Wrixon Bursaries will support STEM postgraduates at Tyndall National Institute

11 Jul 2022
Student Andrea Bocchino, Student Hasti Yavari, Prof Gerry Wrixon, CEO Prof William Scanlon, and Researcher Rajasree Das. (Photo: Tyndall National Institute)

The Tyndall National Institute has launched a new bursary to mark its 40th anniversary. The annual Wrixon Research Excellence Bursaries will be presented to Tyndall-based postgraduate students in recognition of research excellence in new deep-tech discoveries and next generation innovations that address global challenges in ICT, health, agri-tech, the environment, and energy. 

Tyndall is a leading European research centre and is behind some of Ireland’s most advanced research, particularly in electronics and photonics, semiconductors and chip technology. 

The substantial bursary awards were made possible through the generosity of Professor Gerry Wrixon, past President of UCC and a leading member of the team that founded Tyndall. They will support international study visits and the promotion or recognition of research excellence within Tyndall’s postgraduates. At least two study and one travel bursaries will be awarded annually.

The first recipients of the awards will be announced in September 2022.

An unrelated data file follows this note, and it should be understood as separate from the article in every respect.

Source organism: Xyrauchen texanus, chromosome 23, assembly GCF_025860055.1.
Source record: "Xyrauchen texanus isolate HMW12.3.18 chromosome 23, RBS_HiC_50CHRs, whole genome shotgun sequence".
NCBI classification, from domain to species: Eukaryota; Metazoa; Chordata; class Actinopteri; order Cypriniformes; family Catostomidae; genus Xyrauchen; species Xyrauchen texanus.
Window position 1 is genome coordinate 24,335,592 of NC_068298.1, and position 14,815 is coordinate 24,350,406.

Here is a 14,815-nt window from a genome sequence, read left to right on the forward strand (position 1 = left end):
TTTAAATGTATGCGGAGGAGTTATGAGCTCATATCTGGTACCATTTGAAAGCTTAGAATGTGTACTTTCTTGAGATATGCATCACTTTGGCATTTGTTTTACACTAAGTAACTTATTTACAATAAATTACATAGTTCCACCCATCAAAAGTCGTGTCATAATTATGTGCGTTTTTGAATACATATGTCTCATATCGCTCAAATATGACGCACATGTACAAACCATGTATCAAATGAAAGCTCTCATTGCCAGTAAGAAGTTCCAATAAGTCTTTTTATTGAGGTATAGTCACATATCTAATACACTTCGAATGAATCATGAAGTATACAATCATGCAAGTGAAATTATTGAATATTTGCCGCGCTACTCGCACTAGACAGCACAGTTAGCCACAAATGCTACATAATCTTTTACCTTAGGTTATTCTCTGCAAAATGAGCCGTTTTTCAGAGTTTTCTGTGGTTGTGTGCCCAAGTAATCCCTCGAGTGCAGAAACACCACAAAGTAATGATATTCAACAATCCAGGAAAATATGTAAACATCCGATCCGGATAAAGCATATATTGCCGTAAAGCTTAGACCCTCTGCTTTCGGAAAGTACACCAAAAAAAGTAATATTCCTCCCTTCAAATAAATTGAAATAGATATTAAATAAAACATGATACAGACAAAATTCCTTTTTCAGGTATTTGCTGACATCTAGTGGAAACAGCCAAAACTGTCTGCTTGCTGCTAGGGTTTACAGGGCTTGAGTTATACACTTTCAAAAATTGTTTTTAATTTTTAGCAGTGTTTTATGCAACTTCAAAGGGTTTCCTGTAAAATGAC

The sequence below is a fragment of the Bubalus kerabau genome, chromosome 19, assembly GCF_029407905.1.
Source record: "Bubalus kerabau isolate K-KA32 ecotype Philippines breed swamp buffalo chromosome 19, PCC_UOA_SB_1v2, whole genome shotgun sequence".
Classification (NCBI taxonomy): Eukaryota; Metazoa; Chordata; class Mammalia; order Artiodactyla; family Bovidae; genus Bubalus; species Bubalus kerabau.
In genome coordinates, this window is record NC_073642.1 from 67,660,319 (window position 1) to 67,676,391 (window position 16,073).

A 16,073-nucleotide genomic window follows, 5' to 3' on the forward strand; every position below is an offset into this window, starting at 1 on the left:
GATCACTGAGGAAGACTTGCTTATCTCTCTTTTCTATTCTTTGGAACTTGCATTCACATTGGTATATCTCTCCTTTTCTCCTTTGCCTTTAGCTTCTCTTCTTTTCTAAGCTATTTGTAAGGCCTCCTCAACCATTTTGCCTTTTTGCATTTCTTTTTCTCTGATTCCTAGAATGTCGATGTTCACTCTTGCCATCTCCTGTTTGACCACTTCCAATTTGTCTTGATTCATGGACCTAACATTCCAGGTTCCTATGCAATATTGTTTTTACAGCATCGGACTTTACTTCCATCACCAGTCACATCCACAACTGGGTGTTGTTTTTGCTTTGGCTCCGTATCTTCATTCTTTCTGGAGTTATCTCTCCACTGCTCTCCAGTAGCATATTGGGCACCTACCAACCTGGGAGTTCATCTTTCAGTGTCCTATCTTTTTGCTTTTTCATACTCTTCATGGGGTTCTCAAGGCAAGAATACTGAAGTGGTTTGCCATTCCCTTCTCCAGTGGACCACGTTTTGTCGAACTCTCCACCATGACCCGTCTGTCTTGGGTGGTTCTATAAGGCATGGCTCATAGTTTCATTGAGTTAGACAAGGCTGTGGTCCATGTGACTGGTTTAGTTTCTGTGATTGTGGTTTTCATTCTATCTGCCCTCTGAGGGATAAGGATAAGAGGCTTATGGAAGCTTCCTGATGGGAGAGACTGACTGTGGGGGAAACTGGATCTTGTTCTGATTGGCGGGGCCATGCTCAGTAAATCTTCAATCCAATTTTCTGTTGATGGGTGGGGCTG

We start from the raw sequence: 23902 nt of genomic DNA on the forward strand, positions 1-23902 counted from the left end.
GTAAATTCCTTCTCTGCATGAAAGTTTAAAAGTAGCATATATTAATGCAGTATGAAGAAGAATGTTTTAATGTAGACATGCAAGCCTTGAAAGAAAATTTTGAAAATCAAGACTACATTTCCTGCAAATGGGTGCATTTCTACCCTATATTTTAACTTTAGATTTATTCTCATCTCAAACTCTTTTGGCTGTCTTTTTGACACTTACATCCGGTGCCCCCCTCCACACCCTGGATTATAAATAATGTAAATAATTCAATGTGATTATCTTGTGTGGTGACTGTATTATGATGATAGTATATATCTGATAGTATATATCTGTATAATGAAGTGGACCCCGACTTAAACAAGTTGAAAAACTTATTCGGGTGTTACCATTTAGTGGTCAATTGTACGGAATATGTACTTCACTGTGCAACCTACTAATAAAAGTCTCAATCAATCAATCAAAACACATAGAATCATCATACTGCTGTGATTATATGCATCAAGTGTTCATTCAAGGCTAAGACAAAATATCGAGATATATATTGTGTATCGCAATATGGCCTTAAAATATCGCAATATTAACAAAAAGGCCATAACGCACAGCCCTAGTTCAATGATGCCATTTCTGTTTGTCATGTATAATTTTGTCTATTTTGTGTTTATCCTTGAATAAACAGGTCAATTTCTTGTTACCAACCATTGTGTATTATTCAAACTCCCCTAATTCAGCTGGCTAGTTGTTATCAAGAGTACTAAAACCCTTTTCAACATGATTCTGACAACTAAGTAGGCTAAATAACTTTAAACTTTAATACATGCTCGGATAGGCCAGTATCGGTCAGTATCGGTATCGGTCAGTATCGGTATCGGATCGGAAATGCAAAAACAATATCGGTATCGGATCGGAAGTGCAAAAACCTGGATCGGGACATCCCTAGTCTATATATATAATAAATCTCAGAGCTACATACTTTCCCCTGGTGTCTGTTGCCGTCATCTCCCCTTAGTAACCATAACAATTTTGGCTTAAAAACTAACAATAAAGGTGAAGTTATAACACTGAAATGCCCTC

The bursary was launched at a special event to celebrate 40 years of research excellence at Tyndall, hosted by Professor William Scanlon, CEO.

Speaking at the event, Professor Scanlon, said,

“There is no better way to mark 40 years of innovation and cutting-edge research in electronics and photonics here at Tyndall than to recognise, promote and support further research excellence within our postgraduate community. We hope that it will inspire and support people to continue their important research. Now more than ever, we need to nurture, develop and retain our ground-breaking researchers to ensure that we continue to be at the forefront of ICT research, innovation and advanced training in Ireland.”

Established 40 years ago by a small team, led by Professor Gerry Wrixon, Tyndall (formerly the National Microelectronics Research Centre (NMRC), is now the largest research centre in Ireland with a strong reputation for research excellence within Ireland and Europe. Tyndall has grown to over 600 research and support staff, including 155 postgraduate research students. Tyndall is a core part of Ireland and Europe’s strategic research infrastructure and is set to double in size over the next 5 years with a new 17,000m2, state-of-the-art research building planned for Cork’s North Mall.

You can watch the event on Tyndall's YouTube channel


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